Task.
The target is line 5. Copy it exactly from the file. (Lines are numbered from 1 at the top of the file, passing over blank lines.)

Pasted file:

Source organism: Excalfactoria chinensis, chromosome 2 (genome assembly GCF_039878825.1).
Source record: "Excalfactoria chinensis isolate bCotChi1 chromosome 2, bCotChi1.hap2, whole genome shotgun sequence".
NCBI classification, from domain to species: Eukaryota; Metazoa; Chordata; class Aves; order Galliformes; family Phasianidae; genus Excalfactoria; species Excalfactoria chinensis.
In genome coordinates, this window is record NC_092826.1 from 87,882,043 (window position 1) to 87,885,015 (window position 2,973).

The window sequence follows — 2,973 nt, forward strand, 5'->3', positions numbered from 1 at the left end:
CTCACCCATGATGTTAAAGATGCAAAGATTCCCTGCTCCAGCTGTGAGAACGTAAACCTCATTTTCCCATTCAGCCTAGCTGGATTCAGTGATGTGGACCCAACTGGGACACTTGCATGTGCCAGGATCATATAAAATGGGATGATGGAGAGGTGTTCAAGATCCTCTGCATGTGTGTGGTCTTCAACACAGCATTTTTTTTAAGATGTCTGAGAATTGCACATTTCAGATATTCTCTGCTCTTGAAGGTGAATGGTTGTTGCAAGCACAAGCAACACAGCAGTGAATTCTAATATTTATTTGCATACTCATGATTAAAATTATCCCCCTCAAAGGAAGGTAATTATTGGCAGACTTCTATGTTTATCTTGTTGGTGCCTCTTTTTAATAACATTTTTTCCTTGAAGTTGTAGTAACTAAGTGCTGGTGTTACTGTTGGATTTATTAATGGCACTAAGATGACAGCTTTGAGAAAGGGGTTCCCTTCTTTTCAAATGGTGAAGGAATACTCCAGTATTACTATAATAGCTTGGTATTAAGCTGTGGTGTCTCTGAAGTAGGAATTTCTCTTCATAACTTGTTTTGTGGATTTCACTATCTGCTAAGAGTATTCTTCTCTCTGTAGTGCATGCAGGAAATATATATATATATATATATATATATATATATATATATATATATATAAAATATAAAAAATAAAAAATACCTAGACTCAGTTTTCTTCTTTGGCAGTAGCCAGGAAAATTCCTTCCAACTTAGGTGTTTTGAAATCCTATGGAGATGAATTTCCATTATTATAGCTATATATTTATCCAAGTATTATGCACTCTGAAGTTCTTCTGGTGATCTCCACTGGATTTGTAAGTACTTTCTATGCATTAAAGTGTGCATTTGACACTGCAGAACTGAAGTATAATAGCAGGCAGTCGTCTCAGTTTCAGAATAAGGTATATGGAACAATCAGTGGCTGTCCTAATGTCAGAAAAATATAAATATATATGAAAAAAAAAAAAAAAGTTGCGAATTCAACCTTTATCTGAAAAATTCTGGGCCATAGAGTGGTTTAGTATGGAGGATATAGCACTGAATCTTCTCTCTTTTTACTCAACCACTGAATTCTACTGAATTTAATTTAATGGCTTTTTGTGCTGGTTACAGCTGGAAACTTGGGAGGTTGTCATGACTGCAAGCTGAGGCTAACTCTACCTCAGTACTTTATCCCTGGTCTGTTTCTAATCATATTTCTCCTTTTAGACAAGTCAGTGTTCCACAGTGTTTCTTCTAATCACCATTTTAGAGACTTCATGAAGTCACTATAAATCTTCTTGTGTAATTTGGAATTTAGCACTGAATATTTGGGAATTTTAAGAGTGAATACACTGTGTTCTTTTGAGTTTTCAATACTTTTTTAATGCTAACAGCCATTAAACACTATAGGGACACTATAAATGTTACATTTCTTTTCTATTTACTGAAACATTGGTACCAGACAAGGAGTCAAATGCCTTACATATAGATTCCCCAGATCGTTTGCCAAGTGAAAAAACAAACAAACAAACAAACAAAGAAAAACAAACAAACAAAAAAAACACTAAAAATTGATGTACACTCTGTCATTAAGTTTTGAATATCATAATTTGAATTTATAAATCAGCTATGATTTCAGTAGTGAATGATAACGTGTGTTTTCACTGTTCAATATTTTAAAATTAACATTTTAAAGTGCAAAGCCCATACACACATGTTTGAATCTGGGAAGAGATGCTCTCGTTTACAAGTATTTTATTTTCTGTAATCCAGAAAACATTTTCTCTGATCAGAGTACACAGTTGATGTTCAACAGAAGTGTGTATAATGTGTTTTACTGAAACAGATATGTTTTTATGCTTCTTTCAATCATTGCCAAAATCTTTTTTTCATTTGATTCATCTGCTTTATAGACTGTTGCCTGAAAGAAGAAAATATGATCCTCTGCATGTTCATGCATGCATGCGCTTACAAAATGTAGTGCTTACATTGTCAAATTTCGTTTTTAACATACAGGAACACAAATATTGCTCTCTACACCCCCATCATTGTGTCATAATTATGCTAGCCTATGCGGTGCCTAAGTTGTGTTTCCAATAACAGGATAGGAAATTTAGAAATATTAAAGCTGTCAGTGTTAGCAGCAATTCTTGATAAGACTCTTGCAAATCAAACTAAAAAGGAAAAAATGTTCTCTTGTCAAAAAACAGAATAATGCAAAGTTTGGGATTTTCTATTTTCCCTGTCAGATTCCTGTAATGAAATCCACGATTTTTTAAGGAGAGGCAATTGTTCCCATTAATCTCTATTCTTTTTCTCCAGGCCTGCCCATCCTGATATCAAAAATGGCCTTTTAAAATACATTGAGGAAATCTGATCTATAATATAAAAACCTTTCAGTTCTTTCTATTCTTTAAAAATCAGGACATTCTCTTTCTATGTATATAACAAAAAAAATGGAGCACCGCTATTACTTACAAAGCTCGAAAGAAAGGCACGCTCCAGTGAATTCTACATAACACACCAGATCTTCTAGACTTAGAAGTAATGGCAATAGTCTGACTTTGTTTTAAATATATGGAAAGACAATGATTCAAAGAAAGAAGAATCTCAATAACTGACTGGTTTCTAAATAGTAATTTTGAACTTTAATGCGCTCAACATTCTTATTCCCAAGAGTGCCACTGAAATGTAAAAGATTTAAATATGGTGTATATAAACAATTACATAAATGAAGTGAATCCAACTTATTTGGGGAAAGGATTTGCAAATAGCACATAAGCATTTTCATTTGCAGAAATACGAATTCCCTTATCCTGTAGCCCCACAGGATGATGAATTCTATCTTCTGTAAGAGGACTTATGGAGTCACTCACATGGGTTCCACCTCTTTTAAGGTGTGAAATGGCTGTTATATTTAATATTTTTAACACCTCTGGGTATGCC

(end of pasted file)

The window sequence follows — 2,973 nt, forward strand, 5'->3', positions numbered from 1 at the left end: